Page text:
BA Flights during Covid 19 pandemic

Well I’m due to fly to the Middle East with BA in a few weeks time and I think it’s pretty clear that it isn’t going to happen. So having paid for the holiday in full just a few days ago because if Ihadn’t I’d have lost my deposit, this morning, I’ve received an email from BA quoting my booking reference. They haven’t as yet actually formally cancelled the holiday, which of course is fully ATOL protected and which I’ve paid for entirely on credit card. What they have done though is push me an email with a link which effectively lends itself to ‘steer’ me to apply for a voucher.

Now I don’t know what others here would do, but accepting a voucher when I have no idea whether BA will survive this pandemic, would to me seem sheer lunacy. If BA collapsed, the voucher I’m sure would be worthless. Not only that, I could quite literally die waiting to take a holiday within the 2 years the voucher is apparently valid for should I choose to accept one, which of course I won’t.

No where in the email I have received have BA once mentioned the word ‘REFUND’, which of course if THEY cancel the holiday, then by law, I’m fully entitled to such a refund within 7 days of requesting one.

So, would any of you accept a voucher knowing that if you did so then you could end up forfeiting your consumer position in terms of refund entitlement?

The other issue I have also is, when I booked this particular holiday and also the holiday my Wife and I are due to take later in the year, we did so taking into account that our holidays would be covered under Nationwide’s Travel Insurance included in our FlexPlus account. The terms of those bookings for insurance purposes are covered pre Covid 19. If I accepted a voucher for travel next year or within two years, then I’m assuming we’d have to organise completely separate insurance or accept Nationwide’s new insurance terms. So no, no voucher for me, I’ll be requiring a full refund once BA actually inform me they are cancelling our holiday.

As your original booking was covered by the ATOL bond, as long as BA are doing ‘Refund Credit Vouchers’, they will be financially protected until BA’s ATOL renewel date (although that should be stated on the voucher).

However, yes you’re right - you can ask for a refund. However, on a flight its 7 days, on a package holiday its 14 days. Its unlike that will happen, easyJet is saying you might not get it back in three months and Ryanair not doing refunds until they are able to fly again.

I wouldn’t accept the voucher either.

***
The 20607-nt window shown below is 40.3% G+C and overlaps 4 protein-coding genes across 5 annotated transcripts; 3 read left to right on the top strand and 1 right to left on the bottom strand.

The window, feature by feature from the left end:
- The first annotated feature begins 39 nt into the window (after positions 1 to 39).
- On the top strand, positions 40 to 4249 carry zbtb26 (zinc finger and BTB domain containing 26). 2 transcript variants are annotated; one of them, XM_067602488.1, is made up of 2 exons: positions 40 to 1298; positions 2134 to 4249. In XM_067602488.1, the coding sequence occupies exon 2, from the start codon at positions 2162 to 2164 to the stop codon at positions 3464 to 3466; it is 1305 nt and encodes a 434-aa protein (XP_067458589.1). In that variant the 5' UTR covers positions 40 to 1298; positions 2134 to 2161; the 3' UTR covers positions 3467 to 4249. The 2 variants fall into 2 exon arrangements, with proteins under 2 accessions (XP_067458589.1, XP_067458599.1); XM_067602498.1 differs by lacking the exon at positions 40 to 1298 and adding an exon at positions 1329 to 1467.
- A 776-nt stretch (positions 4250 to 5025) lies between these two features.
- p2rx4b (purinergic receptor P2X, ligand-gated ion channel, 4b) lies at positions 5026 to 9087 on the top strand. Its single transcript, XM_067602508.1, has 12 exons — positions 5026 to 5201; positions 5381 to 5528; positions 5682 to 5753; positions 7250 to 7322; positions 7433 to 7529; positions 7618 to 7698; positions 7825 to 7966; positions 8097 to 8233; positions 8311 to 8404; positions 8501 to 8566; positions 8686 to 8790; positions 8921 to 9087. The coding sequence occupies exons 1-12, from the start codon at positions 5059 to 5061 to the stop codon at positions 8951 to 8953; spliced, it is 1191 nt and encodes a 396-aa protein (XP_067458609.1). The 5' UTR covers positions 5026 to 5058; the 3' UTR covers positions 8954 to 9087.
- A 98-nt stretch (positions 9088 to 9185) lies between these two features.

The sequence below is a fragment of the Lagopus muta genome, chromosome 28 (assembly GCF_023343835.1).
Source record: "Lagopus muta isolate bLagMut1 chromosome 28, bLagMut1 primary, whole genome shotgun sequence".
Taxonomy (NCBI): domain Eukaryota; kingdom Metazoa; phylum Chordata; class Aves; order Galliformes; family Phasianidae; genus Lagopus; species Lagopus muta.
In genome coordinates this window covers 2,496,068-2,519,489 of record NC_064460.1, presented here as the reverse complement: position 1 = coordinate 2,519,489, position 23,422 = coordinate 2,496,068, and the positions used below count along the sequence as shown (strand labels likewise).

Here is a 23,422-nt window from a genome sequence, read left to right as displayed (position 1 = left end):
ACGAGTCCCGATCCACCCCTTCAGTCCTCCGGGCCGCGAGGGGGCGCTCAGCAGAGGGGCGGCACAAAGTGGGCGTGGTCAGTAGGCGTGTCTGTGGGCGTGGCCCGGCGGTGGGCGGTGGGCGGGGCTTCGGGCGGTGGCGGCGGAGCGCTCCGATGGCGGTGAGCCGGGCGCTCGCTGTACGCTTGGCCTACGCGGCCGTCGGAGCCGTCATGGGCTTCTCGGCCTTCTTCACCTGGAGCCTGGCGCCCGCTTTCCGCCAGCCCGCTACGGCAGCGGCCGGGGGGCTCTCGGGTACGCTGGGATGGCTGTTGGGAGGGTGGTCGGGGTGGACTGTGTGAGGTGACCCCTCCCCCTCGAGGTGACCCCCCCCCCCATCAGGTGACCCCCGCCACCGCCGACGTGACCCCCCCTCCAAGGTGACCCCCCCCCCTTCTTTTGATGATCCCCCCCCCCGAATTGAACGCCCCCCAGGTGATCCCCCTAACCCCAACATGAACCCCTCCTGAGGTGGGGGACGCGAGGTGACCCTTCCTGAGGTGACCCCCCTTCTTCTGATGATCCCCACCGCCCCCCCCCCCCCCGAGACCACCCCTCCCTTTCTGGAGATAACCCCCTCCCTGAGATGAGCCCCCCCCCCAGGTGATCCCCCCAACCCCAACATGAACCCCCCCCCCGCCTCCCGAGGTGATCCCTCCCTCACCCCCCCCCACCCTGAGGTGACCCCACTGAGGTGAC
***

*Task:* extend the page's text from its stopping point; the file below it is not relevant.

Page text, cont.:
Regarding travel medical insurance bought in future that’s an unknown but I surmise that there will not be cover for CV without a massive premium. ICU costs are mega anywhere in the world.

We have no intention whatsoever of accepting a voucher. I have heard that people who have requested a refund, have been refunded within 48 hours back to their credit cards.

More worryingly, it seems the airlines are making representations to the Government to allow vouchers only and the Government are allegedly looking into this. The vouchers would be valid for 2 years. Word has it, that if the voucher cannot be used within those two years, then and only then, would a full refund be offered. To me that sounds abysmal because effectively that would mean that if you no longer wanted to take that holiday in the future because your original booking was cancelled and are initally forced to accept a voucher, I’m surmising that one would have to wait at least 2 years for a refund? That seems completely unacceptable to me. There will be people who will have lost their jobs during this pandemic and might need that money to live on. I realise this is all hypothetical until it/if it happens, but it seems that there would be a behind the scences attitude that if one could afford the holiday in the first place and have ultimately paid for it in full, then the purchaser should be able to bear the financial inconvenience until a refund is eventually forthcoming.

I’m not sure currently how close to departure BA are cancelling their flights/holiday packages, but I’ve still got a month to go before I’m due to fly out. I need to know soon so I can cancel my airport parking.

At the moment it depends on the destination. For example - their system says they are restarting flights to Malaga on the 20th May, but some of the Greek Islands are cancelled until July.

Sadly, I think this is only inevitable and doesn’t bode well at all:

If people don’t take vouchers they’re more likely to collapse.

I think the government either needs to take a stake in the airlines or they need to give them the ability to refuse cash refunds, with the government backing the refunds if the airline fails in the end.

BA are probably one of the better financially equipped airlines being part of IAG along with Delta. Small airlines will need government support even more.

I sort of disagree in a way, UK companies can pay staff wages, the government have guaranteed up to 80% upto £2500 a month, so the wage bill of all these airlines will be substantially lower as very few of its ground crew and cabin crew would earn anything over the £2500 a month.

There is also the ability for all companies to apply for substantial loans to cover operating cost shortfalls.

The fact they are airlines, should mean they get any preferential treatment, they are all multi million pound operations, so getting loans to cover a few months, isn’t going to be difficult.

I think the government should give them loans at decent rates as standard though, so there isn’t the struggle of trying to go elsewhere, which sometimes can cause companies to collapse.